PM creates COVID-19 cabinet committee to deal with novel coronavirus

The COVID-19 committee is meant to complement the work being done by the government’s incident response group

Prime Minister Justin Trudeau has created a new cabinet committee to deal with the novel coronavirus outbreak, which began in China but now has spread around the world.

“We need to make sure that people make the right decisions. That’s why we put forward a committee that will be responsible for ensuring that Canadians have the right frame to make the good decisions for their families, for their communities,” Trudeau said in an appearance in St-Jerome, Que., north of Montreal.

“We need to keep alert, but we need to keep moving forward in a way that keeps Canadians safe and keeps our economy rolling.”

The COVID-19 committee is meant to complement the work being done by the government’s incident response group, Trudeau said. That group often includes top permanent officials in addition to politicians.

The cabinet committee will continue to monitor the health impacts of the virus to make sure the government response takes all possible measures to prevent and limit the spread in Canada, Trudeau said.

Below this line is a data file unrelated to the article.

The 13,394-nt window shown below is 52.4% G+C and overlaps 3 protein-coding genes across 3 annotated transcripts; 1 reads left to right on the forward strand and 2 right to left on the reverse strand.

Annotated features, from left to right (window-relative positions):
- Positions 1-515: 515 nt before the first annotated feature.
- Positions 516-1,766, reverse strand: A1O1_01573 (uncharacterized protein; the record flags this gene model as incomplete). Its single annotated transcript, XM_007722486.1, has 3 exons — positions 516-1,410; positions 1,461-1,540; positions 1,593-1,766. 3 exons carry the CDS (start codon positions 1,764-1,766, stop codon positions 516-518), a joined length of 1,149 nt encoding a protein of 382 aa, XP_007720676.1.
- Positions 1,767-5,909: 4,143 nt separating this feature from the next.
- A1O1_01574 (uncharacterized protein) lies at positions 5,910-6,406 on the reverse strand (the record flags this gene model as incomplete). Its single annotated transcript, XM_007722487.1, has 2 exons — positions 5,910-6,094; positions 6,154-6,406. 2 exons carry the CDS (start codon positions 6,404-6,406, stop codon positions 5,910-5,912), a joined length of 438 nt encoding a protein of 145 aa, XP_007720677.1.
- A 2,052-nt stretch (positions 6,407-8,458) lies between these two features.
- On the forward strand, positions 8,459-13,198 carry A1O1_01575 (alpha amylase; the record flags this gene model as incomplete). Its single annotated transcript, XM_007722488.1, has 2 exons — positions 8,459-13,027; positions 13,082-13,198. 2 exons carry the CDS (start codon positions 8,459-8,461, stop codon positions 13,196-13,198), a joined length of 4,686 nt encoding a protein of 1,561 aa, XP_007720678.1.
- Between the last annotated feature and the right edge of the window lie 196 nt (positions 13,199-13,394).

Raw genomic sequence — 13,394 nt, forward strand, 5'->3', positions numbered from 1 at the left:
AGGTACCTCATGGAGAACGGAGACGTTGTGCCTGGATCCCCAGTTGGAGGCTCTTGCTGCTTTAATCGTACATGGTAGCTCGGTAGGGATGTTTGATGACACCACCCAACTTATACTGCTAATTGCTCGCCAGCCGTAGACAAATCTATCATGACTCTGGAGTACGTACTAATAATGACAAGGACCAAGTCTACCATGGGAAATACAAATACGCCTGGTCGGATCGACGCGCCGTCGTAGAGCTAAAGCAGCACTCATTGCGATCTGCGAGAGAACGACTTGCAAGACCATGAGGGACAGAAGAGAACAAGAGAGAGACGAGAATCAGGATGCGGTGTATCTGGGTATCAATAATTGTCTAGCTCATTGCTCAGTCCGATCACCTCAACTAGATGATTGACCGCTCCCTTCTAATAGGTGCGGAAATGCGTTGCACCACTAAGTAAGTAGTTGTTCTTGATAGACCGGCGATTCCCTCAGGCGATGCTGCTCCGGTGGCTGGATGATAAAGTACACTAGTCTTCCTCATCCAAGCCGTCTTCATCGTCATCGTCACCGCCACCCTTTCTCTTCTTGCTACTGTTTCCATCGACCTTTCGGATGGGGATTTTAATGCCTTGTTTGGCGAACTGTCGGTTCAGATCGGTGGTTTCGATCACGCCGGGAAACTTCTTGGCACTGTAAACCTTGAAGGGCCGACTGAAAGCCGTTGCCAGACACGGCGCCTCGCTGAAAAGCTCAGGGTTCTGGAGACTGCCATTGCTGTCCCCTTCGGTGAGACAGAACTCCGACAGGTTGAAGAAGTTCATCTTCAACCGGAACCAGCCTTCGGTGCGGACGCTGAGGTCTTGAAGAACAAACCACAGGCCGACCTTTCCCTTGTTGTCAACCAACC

Deputy Prime Minister Chrystia Freeland chairs the group; Treasury Board President Jean-Yves Duclos is vice-chair.

The other members include Industry Minister Navdeep Bains, Public Safety Minister Bill Blair, Health Minister Patty Hajdu, Economic Development Minister Melanie Joly, Finance Minister Bill Morneau and Employment Minister Carla Qualtrough.

Kirsty Duncan, deputy leader of the government in the House of Commons, will also be a “core participant.” Duncan is a medical geographer who studied and lectured on pandemics before she was elected to parliament, and wrote a book on her studies of the 1918 Spanish flu. She also was minister of science for a time.

Trudeau said the government has been watching the global impact of the virus on the economy closely.

“We’re seeing that in terms of tourism there’s an impact, there’s an impact on investment, on the airline industry, on the auto industry as well. We’re seeing a slowdown,” he said.

He pointed to supply-chain disruptions in China affecting Canadian businesses as well.

“There will be an impact and we’re there to try to find solutions together with companies and communities.”

The risk of community transmission of the virus and its accompanying respiratory disease, COVID-19, is still considered low in Canada, according to the Public Health Agency of Canada.

Canada now has 33 cases of the new coronavirus, most of them in Ontario.

But globally, the number of countries detecting new cases increases by the day, and the virus is circulating in several of those countries, including the United States.

There are now at least 90,870 confirmed cases in 72 countries, including nearly 3,000 deaths, according to the latest numbers released by the World Health Organization.

Laura Osman, The Canadian Press

Coronavirus

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